100 Years Ago

From the East Oregonian

Oct. 9, 1919

Hamley & Co. started excavation today for a one story brick building, 30 by 25 feet, which will be an addition to its present workshop and will be located in the rear of the room recently vacated by the American Express Co. The additional 750 square feet of floor space will be occupied by more facilities for the rapidly increasing business of the company. Partitions between the two rooms in the building west of the present store have been removed and a portion of these rooms will be used for offices. The partitions in the present store will be moved forward to enlarge still further the workshop and new display space and shipping quarters will be evolved out of the additional space from the recently vacated rooms.

50 Years Ago

From the East Oregonian

Oct. 9, 1969

Jim Casterline told students they didn’t have any business running schools. That’s when his audience came alive. Casterline, 23, graduate student at Southern Oregon College, spoke last night as part of the “Student Unrest” program sponsored by the Episcopal Church of the Redeemer, bringing to Pendleton spokesmen for various groups involved in student uprisings. Heavy-set and quiet spoken, Casterlie began his talk referring to the fallacies of the radicals with their “harmless verbalizing.” “They preach non-violence,” he said, “but use violence to get their way We (the new right) don’t make the news as much as the radicals because we don’t present a long list of non-negotiable ideas or take over buildings.” The “new right” tends toward the conservative viewpoint, the “new left” toward the radical, he said.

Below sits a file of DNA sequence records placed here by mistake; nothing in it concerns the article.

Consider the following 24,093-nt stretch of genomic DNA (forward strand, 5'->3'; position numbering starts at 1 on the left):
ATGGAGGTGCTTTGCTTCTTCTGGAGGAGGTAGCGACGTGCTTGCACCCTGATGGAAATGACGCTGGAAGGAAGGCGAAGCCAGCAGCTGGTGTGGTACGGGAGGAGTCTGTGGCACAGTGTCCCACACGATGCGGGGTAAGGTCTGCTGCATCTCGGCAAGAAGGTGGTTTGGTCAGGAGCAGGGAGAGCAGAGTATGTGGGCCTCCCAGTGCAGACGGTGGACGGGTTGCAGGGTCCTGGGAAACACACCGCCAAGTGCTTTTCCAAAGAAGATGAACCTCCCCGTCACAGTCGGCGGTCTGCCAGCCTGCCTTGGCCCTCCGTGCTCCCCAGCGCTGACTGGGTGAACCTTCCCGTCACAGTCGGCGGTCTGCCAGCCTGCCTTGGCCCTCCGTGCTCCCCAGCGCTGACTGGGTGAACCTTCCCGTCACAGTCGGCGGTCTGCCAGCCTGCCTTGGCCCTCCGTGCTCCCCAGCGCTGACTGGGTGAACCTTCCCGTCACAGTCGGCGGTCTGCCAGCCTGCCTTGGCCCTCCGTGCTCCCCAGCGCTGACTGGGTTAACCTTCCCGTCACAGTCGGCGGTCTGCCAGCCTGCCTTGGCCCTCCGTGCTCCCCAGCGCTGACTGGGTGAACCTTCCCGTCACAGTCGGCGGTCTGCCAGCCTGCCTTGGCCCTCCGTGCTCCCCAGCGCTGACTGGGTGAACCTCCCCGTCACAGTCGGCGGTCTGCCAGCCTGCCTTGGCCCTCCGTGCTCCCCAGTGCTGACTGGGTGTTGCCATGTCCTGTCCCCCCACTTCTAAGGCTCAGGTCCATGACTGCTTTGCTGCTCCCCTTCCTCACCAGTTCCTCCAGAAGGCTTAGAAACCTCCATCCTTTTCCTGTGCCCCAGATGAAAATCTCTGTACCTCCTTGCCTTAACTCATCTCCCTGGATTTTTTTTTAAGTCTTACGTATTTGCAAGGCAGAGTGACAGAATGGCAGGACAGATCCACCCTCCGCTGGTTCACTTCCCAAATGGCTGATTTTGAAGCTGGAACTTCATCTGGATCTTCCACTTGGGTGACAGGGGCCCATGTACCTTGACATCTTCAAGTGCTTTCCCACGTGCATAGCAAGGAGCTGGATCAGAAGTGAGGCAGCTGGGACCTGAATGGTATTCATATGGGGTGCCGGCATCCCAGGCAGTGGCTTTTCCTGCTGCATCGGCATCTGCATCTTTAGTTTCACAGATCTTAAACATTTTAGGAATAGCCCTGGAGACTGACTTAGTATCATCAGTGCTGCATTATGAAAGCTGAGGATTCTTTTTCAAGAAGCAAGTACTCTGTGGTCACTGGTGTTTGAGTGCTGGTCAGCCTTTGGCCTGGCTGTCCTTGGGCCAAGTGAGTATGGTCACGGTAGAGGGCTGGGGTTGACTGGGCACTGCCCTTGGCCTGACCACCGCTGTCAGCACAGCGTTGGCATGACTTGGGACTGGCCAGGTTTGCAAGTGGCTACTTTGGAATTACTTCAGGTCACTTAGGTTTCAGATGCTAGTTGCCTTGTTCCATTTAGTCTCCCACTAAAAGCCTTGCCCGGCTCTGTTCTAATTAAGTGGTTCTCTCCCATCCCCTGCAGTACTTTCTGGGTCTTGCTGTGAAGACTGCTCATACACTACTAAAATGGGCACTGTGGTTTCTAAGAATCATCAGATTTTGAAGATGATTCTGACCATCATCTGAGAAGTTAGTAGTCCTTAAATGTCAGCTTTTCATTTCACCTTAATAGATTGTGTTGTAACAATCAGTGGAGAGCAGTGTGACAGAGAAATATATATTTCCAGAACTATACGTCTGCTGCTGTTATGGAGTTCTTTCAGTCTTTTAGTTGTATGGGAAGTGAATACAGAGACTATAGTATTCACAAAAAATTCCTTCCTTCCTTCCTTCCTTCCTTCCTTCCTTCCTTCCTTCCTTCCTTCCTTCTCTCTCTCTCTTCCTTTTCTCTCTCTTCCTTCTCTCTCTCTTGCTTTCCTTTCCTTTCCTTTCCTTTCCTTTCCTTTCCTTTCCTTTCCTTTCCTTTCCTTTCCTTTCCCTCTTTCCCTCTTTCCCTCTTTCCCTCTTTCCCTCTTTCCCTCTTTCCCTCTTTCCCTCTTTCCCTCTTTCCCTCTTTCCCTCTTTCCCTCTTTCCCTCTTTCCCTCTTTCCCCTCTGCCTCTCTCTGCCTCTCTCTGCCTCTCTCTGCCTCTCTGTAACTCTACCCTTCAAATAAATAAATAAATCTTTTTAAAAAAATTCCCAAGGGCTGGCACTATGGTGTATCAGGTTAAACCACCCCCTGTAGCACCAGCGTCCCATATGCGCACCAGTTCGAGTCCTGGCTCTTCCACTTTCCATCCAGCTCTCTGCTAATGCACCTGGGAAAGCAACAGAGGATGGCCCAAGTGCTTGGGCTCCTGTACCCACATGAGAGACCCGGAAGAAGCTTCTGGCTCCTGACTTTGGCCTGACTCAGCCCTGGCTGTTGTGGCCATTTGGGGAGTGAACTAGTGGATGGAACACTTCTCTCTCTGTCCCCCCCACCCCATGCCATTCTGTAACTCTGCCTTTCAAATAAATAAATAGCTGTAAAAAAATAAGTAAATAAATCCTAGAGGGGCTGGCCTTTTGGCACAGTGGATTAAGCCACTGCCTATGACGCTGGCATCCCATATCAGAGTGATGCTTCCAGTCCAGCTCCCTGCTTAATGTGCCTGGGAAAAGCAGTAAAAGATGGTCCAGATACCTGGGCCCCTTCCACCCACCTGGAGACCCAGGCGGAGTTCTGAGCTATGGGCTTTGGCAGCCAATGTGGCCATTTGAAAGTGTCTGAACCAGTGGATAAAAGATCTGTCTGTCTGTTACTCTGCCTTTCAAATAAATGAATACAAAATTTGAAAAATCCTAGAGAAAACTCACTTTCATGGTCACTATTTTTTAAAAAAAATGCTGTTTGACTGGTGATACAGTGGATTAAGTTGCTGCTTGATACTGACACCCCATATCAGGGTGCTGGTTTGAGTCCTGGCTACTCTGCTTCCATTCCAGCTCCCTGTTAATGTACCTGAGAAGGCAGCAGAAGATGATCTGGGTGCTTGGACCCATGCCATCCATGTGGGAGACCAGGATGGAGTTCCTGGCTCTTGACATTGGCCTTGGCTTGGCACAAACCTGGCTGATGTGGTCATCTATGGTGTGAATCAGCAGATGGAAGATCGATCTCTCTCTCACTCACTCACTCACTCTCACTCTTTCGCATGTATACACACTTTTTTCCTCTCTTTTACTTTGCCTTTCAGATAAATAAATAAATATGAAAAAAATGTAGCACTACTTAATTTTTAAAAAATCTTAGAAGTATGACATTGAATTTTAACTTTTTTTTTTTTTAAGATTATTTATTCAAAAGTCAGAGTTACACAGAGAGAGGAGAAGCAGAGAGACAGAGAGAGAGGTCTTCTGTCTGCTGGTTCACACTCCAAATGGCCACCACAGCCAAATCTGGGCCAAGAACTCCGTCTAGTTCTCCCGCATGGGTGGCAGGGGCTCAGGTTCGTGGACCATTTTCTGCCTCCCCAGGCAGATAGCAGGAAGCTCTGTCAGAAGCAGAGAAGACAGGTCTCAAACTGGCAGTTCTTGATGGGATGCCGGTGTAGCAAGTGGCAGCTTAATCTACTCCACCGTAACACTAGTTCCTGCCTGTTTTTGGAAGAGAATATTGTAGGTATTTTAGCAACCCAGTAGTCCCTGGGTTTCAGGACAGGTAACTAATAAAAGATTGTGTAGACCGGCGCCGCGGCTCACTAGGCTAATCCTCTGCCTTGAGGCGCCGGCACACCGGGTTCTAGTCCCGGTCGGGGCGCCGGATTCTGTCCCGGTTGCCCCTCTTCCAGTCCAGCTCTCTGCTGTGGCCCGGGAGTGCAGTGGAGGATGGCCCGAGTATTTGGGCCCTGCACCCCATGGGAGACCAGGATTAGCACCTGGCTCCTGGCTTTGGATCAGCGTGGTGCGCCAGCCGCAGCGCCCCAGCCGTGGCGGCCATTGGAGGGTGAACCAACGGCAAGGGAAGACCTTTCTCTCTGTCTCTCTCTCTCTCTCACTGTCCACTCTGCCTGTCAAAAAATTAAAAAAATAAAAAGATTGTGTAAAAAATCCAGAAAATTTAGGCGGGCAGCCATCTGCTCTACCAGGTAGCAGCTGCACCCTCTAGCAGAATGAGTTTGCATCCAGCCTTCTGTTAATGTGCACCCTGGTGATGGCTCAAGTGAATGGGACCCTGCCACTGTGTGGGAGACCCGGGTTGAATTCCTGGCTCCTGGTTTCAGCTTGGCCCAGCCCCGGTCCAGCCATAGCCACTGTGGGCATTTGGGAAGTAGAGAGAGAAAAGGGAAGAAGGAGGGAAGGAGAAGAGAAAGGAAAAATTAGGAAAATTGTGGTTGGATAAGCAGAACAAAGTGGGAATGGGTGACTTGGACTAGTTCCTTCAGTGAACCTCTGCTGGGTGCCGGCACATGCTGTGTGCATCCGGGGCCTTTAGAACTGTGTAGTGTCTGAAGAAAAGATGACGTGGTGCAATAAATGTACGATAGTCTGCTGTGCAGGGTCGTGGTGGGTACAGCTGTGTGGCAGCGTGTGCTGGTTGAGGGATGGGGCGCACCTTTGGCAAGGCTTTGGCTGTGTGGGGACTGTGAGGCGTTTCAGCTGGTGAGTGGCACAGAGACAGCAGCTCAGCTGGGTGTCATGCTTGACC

25 Years Ago

From the East Oregonian

Oct. 9, 1994

In his mind Stan Carnine of Condon replays pictures of his 12-year-old son’s face when he discovered him bloody and frightened, wrestling a 200-pound charging buck to save his life. Travis Carnine, on his first hunt, went head-on Sunday with a wounded buck that later turned on his father, goring him also. The freak hunting accident is a harsh lesson about wounded animals and the damage they can cause. The father and son bear the bandages and stitches of the accident, and they walk with some pain. Travis’ legs are covered with bruises, and he has eight stitches in his chest where the buck’s antler pierced him. On his upper right thigh stitches hold together the five-inch gouge left by the angry deer. Stan also was gored, the buck’s antler going through his left calf.

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